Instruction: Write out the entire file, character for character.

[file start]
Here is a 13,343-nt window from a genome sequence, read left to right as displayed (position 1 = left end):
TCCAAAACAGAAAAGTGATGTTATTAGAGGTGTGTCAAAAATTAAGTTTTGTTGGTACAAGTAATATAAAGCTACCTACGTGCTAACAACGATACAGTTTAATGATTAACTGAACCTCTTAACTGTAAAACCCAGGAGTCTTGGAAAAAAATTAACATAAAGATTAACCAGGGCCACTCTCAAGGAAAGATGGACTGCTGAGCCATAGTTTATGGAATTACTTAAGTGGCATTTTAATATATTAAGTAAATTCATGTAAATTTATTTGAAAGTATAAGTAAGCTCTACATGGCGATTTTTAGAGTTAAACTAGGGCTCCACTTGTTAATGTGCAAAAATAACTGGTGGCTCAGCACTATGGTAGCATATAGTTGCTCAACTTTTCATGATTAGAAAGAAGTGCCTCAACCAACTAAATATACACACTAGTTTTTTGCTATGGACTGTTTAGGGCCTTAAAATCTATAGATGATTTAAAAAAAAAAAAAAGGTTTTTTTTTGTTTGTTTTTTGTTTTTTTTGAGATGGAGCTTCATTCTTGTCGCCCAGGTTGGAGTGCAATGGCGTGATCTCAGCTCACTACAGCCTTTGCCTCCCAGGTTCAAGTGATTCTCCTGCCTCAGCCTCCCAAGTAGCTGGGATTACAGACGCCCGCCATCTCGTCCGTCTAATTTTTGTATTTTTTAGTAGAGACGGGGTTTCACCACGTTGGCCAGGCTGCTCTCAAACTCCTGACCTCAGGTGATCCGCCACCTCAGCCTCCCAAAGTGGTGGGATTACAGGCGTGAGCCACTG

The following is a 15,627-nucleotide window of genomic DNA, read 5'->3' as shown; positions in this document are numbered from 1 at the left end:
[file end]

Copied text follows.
Here is a 13,343-nt window from a genome sequence, read left to right as displayed (position 1 = left end):
TCCAAAACAGAAAAGTGATGTTATTAGAGGTGTGTCAAAAATTAAGTTTTGTTGGTACAAGTAATATAAAGCTACCTACGTGCTAACAACGATACAGTTTAATGATTAACTGAACCTCTTAACTGTAAAACCCAGGAGTCTTGGAAAAAAATTAACATAAAGATTAACCAGGGCCACTCTCAAGGAAAGATGGACTGCTGAGCCATAGTTTATGGAATTACTTAAGTGGCATTTTAATATATTAAGTAAATTCATGTAAATTTATTTGAAAGTATAAGTAAGCTCTACATGGCGATTTTTAGAGTTAAACTAGGGCTCCACTTGTTAATGTGCAAAAATAACTGGTGGCTCAGCACTATGGTAGCATATAGTTGCTCAACTTTTCATGATTAGAAAGAAGTGCCTCAACCAACTAAATATACACACTAGTTTTTTGCTATGGACTGTTTAGGGCCTTAAAATCTATAGATGATTTAAAAAAAAAAAAAAGGTTTTTTTTTGTTTGTTTTTTGTTTTTTTTGAGATGGAGCTTCATTCTTGTCGCCCAGGTTGGAGTGCAATGGCGTGATCTCAGCTCACTACAGCCTTTGCCTCCCAGGTTCAAGTGATTCTCCTGCCTCAGCCTCCCAAGTAGCTGGGATTACAGACGCCCGCCATCTCGTCCGTCTAATTTTTGTATTTTTTAGTAGAGACGGGGTTTCACCACGTTGGCCAGGCTGCTCTCAAACTCCTGACCTCAGGTGATCCGCCACCTCAGCCTCCCAAAGTGGTGGGATTACAGGCGTGAGCCACTG

The following is a 15,627-nucleotide window of genomic DNA, read 5'->3' as shown; positions in this document are numbered from 1 at the left end: